A MAN who spent 12 years suffering lock-in syndrome and now spends most of his life in a wheelchair after a road traffic accident is taking on a huge rowing challenge.

Paul Smith, 59, of Portsmouth, completed a training row from Eastney to the Needles in preparation for his main row across the Channel.

Paul is taking on the challenge to raise funds for Breast Cancer Haven in memory of good friend, Marjorie Anne Walker, who died after her second fight against breast cancer in May 2017.

Paul said: "Marjorie Anne was an inspiration to me as she had already fought the terrible disease once before by sadly succumbed to it last year.

"Even though she was battling her own cancer, she continued to help many others who were diagnosed with the same condition.

"She set up Portsmouth Breast Friends, which in turn helped to raised funds for Breast Cancer Haven, a countrywide charity."

Rowing across the Channel, of course, would be a huge challenge for anyone, but Paul suffers with extensive injuries to his brain, spine, chest, shoulder, neck, hip and knee.

He has migraine strength pressure on his brain 24/7 and endures constant pain throughout his whole body.

He has suffered this since September 1991 when someone overtaking on a blind bend at night hit him head on.

He went into lock-in syndrome for 12 years, not knowing his family or friends and not speaking or communicating in any way.

Paul, ex-Royal Navy, hopes o raise £250,000 with this challenge.

Paul completed the training row to the Isle of Wight's Needles, a 30.6 mile journey, in 5 hours 30 minutes, rowing the first 2 hours 30 minutes shrouded in fog.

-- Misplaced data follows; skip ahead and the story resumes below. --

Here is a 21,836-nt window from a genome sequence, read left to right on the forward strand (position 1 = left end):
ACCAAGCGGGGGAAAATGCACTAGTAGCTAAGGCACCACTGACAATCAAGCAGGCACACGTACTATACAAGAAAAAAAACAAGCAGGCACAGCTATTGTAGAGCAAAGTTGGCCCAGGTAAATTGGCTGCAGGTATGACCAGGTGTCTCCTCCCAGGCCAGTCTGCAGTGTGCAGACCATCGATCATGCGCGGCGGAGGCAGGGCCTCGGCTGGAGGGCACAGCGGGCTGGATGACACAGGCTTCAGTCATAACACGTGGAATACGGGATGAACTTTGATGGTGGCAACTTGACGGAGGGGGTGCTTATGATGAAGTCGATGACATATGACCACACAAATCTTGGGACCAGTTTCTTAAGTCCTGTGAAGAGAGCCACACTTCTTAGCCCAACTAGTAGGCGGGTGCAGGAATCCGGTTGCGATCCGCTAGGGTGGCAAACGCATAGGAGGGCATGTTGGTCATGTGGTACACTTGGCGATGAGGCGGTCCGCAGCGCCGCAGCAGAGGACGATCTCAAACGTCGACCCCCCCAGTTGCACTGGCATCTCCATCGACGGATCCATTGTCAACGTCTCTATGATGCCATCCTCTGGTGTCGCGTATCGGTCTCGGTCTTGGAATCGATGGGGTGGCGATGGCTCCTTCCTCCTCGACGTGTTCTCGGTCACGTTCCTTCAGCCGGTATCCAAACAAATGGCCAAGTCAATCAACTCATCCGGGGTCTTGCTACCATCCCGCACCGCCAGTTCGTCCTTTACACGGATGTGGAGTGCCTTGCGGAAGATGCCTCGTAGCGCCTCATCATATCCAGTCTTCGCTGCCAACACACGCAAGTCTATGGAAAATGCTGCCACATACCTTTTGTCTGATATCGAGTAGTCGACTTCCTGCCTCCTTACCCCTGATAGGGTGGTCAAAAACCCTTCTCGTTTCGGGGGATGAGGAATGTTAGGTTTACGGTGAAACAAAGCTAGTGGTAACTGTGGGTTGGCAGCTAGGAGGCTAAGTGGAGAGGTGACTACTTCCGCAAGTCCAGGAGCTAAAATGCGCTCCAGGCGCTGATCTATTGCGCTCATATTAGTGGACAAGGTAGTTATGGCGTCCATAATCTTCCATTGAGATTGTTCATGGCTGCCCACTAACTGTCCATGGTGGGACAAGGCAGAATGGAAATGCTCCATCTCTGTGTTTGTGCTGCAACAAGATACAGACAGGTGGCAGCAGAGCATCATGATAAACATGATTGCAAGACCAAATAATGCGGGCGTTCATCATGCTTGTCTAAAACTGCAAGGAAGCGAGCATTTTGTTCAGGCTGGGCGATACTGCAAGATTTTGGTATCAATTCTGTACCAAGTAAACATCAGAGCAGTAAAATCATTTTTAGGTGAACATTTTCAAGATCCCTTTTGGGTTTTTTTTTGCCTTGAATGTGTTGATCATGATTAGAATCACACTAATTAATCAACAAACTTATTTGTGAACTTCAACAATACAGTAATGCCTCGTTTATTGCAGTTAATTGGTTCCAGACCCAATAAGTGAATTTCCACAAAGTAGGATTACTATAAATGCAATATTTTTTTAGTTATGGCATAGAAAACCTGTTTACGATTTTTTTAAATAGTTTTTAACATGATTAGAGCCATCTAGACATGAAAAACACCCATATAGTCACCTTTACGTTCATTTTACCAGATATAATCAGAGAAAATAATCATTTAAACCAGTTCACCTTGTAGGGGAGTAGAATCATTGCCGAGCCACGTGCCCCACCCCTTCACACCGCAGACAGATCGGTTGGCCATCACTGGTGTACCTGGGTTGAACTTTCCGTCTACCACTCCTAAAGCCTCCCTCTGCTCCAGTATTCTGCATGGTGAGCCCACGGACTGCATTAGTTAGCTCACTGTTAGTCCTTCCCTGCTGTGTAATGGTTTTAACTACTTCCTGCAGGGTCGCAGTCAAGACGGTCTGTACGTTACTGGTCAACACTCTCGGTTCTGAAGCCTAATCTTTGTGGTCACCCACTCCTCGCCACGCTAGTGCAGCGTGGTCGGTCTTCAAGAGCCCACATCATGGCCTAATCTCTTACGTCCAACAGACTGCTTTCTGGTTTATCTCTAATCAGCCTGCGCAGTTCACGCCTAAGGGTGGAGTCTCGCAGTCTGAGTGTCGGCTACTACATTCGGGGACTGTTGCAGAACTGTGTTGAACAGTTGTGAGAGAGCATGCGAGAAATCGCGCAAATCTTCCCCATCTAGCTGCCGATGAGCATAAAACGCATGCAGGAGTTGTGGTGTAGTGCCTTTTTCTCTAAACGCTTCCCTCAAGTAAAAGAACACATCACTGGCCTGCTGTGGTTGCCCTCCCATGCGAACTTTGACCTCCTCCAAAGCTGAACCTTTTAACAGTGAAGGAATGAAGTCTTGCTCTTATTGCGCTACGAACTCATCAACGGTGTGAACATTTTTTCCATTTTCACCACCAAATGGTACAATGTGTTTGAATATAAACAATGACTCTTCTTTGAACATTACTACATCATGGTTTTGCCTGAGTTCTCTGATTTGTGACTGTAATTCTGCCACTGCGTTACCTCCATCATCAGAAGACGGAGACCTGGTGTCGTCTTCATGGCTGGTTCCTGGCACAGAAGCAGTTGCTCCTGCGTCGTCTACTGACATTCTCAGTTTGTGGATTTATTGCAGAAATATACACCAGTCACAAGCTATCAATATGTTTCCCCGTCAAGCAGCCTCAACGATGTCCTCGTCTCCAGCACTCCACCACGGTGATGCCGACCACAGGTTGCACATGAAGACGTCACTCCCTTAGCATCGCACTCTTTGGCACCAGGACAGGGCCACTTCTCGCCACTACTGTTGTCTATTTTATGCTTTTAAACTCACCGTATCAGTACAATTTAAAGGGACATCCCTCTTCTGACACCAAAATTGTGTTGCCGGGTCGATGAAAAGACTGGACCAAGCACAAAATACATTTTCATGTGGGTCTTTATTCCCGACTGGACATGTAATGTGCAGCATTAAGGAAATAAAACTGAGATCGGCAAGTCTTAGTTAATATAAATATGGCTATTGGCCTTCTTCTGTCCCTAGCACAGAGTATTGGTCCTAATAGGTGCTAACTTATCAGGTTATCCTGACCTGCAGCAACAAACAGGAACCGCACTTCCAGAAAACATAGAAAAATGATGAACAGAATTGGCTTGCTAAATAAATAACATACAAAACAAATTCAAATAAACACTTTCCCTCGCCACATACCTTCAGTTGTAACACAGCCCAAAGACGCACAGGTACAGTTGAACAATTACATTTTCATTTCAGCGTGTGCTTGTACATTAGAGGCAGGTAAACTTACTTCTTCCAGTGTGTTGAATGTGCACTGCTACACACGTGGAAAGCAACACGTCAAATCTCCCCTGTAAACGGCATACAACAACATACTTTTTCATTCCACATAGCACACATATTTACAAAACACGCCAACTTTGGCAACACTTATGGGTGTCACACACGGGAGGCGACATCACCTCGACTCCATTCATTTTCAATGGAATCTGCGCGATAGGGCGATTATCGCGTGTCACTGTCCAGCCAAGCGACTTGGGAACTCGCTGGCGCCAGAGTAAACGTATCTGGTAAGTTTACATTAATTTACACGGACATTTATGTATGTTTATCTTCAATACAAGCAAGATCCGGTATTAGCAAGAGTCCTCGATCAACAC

"As we were halfway across, the Isle of Wight suddenly disappeared under a shroud of fog.

"The decision was made to turn north and head towards the mainland shoreline for safety reasons. We headed along the north channel staying close to the Stokes bay and Lee-on-Solent shoreline as the Solent had all but disappeared in the fog.

"We reached the Southampton Shipping Channel in approximately two hours.

"We waited by a north channel buoy for a while because we heard ships fog horns then out of the mist appeared the Red Funnel ferry heading up Southampton water into Southampton, then a decision was made to sprint the 800/1000m width channel and hopefully find the Calshot North Cardinal buoy and safety — we almost bumped into it.

"As we reached the buoy, the fog began to lift and there on the other side of the Solent was Cowes and the Isle of Wight, the sun shone and everywhere was visible."

This is not the first time Paul has taken part in fundraising challenges. He has done a number of cross-country wheelchair challenges and in 2015, pushed himself up the Rock of Gibraltar in record time.

Paul will carry out his Challenge the Channel in May 2019.

Paul is in search of sponsors for his challenge and the rest of his training and asks any interested parties to contact him on typhoon@challenger11.plus.com.

To donate, visit www.justgiving.com/fundraising/ChallengetheChannel.